Chinese authors have bared their souls through printed text that clearly displays divergent views about what it is about China that makes it citizens so resilient, yet willing to submit to a status quo element that maintains the continuity of the good and bad sides of Chinese society.
C.T. Hsia has made strong assertions in the article, “Obsession with China: The Moral Burden of Modern Chinese Literature”. To truly understand Hsia’s views, it is essential that we carefully analyze key excerpts of the article. Note the following:
“What distinguishes the “modern” phase of Chinese literature from the traditional phase is rather its burden of moral contemplation: its obsessive concern with China as a nation afflicted with a spiritual disease and therefore unable to strengthen itself or change its set ways of inhumanity.”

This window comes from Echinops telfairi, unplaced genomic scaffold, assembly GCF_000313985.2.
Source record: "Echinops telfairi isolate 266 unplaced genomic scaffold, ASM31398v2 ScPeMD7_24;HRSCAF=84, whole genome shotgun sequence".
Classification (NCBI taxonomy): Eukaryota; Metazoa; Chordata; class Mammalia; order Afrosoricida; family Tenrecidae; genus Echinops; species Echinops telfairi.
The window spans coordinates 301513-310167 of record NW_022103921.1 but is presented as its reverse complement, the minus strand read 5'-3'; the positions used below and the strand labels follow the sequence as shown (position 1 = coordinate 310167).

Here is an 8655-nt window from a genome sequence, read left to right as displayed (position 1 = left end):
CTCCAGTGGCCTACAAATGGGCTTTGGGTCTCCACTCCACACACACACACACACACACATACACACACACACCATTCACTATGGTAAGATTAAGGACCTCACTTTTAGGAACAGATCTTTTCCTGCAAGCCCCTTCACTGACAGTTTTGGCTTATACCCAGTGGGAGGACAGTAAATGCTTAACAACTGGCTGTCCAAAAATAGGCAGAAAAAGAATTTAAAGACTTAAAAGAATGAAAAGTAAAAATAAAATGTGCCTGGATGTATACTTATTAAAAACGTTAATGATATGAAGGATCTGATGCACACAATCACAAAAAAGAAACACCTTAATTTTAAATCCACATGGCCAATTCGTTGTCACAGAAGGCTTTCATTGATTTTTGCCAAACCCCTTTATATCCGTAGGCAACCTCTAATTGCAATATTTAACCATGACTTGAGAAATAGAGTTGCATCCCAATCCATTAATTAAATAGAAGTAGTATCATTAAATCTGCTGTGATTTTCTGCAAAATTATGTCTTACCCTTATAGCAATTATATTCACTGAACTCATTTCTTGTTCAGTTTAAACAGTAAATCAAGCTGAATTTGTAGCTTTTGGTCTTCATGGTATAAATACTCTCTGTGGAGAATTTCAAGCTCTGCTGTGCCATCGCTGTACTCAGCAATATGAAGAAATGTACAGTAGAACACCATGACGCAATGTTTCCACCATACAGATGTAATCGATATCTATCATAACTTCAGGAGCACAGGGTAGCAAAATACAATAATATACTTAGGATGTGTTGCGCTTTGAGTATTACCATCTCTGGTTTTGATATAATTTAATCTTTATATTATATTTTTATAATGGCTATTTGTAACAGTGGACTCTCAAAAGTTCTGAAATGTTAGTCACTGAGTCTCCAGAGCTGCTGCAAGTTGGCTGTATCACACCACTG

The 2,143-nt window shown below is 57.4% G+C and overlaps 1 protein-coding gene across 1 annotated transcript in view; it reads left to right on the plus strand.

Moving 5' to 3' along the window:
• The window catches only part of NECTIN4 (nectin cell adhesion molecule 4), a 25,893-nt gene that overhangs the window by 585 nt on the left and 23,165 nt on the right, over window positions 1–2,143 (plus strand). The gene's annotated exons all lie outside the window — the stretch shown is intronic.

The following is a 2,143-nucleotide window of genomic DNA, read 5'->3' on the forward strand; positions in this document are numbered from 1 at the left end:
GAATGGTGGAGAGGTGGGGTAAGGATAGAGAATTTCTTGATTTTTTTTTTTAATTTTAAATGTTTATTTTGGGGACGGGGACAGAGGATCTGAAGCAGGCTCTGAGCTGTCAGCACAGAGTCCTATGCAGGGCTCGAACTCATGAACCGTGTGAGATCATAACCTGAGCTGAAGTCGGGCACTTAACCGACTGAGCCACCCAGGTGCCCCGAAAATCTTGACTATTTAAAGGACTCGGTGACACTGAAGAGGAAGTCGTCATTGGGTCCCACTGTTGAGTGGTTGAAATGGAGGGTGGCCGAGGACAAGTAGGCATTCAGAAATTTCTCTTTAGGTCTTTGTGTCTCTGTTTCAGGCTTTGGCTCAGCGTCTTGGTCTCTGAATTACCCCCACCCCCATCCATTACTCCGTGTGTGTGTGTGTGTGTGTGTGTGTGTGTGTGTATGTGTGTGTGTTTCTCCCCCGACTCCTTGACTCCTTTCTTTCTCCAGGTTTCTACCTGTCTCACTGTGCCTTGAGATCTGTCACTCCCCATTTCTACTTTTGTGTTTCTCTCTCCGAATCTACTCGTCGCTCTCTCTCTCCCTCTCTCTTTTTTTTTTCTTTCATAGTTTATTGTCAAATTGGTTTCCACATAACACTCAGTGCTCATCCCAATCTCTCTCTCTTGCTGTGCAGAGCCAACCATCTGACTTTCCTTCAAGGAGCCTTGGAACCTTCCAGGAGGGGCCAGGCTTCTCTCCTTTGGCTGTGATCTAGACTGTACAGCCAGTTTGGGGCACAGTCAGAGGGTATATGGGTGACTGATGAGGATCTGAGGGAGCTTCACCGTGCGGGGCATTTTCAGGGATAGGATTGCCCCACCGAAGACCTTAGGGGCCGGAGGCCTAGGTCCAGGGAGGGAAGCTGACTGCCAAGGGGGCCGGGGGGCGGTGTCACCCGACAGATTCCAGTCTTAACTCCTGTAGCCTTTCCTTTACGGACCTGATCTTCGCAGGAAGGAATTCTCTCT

Chinese citizens operating from a diasporic identity clearly feel it is their duty to articulate the horrors that occur in china concerning oppression of and human rights abuses against Chinese citizens. Theoretically, where traditional Chinese literature required and in many cases demanded compliance from Chinese authors in representing China as the government would have the world see it instead of how it was operating in reality, Chinese citizens in the diaspora are articulating chilling excerpts of life under oppressive regimes. Surprisingly, the proponents of traditional Chinese literature represented the lower social classes in many cases. Modern authors of Chinese literature are working feverishly to bring the lower classes to the realization that they must voice their displeasure about human rights abuses that affect them and if these atrocities do not affect them, the modern authors are sparing no expense to change that reality, as the lower class citizens will have to be enlisted in any successful